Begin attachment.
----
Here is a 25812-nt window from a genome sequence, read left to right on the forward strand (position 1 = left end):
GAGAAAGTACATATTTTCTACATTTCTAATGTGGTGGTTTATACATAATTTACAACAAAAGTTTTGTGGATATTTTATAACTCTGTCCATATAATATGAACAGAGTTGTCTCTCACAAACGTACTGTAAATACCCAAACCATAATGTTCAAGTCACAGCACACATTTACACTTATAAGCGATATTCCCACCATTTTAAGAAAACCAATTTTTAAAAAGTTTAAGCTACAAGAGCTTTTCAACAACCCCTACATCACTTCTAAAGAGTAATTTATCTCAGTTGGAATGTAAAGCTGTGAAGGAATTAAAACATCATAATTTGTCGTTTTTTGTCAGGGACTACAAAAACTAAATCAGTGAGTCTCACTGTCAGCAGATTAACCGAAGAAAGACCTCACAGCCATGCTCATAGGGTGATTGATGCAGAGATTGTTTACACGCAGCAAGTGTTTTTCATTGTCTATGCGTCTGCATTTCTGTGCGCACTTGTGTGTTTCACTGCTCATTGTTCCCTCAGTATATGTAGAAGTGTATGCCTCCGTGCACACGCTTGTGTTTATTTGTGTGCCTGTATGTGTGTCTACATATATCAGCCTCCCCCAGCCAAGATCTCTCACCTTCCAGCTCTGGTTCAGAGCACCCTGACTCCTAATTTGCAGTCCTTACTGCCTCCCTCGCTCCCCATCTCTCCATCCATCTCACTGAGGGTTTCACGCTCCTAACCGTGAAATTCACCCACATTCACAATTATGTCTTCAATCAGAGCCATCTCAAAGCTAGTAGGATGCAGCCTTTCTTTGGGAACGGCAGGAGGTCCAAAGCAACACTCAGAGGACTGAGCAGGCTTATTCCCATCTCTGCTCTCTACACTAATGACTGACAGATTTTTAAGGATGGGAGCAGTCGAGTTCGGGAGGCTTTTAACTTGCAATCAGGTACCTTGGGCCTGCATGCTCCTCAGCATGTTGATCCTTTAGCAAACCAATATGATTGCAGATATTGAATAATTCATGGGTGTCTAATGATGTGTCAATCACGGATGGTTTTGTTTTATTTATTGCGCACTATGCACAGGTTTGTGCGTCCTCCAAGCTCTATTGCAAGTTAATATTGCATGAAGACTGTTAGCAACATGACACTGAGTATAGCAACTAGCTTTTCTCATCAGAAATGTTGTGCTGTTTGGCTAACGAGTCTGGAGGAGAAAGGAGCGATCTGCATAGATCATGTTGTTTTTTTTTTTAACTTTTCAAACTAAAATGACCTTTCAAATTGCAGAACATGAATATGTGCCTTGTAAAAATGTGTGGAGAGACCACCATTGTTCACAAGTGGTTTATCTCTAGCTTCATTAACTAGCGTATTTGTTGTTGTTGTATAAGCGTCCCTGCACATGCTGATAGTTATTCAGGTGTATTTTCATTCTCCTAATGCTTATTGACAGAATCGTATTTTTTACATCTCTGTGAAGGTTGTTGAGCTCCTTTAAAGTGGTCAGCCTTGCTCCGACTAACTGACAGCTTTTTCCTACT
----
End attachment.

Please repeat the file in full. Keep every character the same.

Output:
Here is a 25812-nt window from a genome sequence, read left to right on the forward strand (position 1 = left end):
GAGAAAGTACATATTTTCTACATTTCTAATGTGGTGGTTTATACATAATTTACAACAAAAGTTTTGTGGATATTTTATAACTCTGTCCATATAATATGAACAGAGTTGTCTCTCACAAACGTACTGTAAATACCCAAACCATAATGTTCAAGTCACAGCACACATTTACACTTATAAGCGATATTCCCACCATTTTAAGAAAACCAATTTTTAAAAAGTTTAAGCTACAAGAGCTTTTCAACAACCCCTACATCACTTCTAAAGAGTAATTTATCTCAGTTGGAATGTAAAGCTGTGAAGGAATTAAAACATCATAATTTGTCGTTTTTTGTCAGGGACTACAAAAACTAAATCAGTGAGTCTCACTGTCAGCAGATTAACCGAAGAAAGACCTCACAGCCATGCTCATAGGGTGATTGATGCAGAGATTGTTTACACGCAGCAAGTGTTTTTCATTGTCTATGCGTCTGCATTTCTGTGCGCACTTGTGTGTTTCACTGCTCATTGTTCCCTCAGTATATGTAGAAGTGTATGCCTCCGTGCACACGCTTGTGTTTATTTGTGTGCCTGTATGTGTGTCTACATATATCAGCCTCCCCCAGCCAAGATCTCTCACCTTCCAGCTCTGGTTCAGAGCACCCTGACTCCTAATTTGCAGTCCTTACTGCCTCCCTCGCTCCCCATCTCTCCATCCATCTCACTGAGGGTTTCACGCTCCTAACCGTGAAATTCACCCACATTCACAATTATGTCTTCAATCAGAGCCATCTCAAAGCTAGTAGGATGCAGCCTTTCTTTGGGAACGGCAGGAGGTCCAAAGCAACACTCAGAGGACTGAGCAGGCTTATTCCCATCTCTGCTCTCTACACTAATGACTGACAGATTTTTAAGGATGGGAGCAGTCGAGTTCGGGAGGCTTTTAACTTGCAATCAGGTACCTTGGGCCTGCATGCTCCTCAGCATGTTGATCCTTTAGCAAACCAATATGATTGCAGATATTGAATAATTCATGGGTGTCTAATGATGTGTCAATCACGGATGGTTTTGTTTTATTTATTGCGCACTATGCACAGGTTTGTGCGTCCTCCAAGCTCTATTGCAAGTTAATATTGCATGAAGACTGTTAGCAACATGACACTGAGTATAGCAACTAGCTTTTCTCATCAGAAATGTTGTGCTGTTTGGCTAACGAGTCTGGAGGAGAAAGGAGCGATCTGCATAGATCATGTTGTTTTTTTTTTTAACTTTTCAAACTAAAATGACCTTTCAAATTGCAGAACATGAATATGTGCCTTGTAAAAATGTGTGGAGAGACCACCATTGTTCACAAGTGGTTTATCTCTAGCTTCATTAACTAGCGTATTTGTTGTTGTTGTATAAGCGTCCCTGCACATGCTGATAGTTATTCAGGTGTATTTTCATTCTCCTAATGCTTATTGACAGAATCGTATTTTTTACATCTCTGTGAAGGTTGTTGAGCTCCTTTAAAGTGGTCAGCCTTGCTCCGACTAACTGACAGCTTTTTCCTACT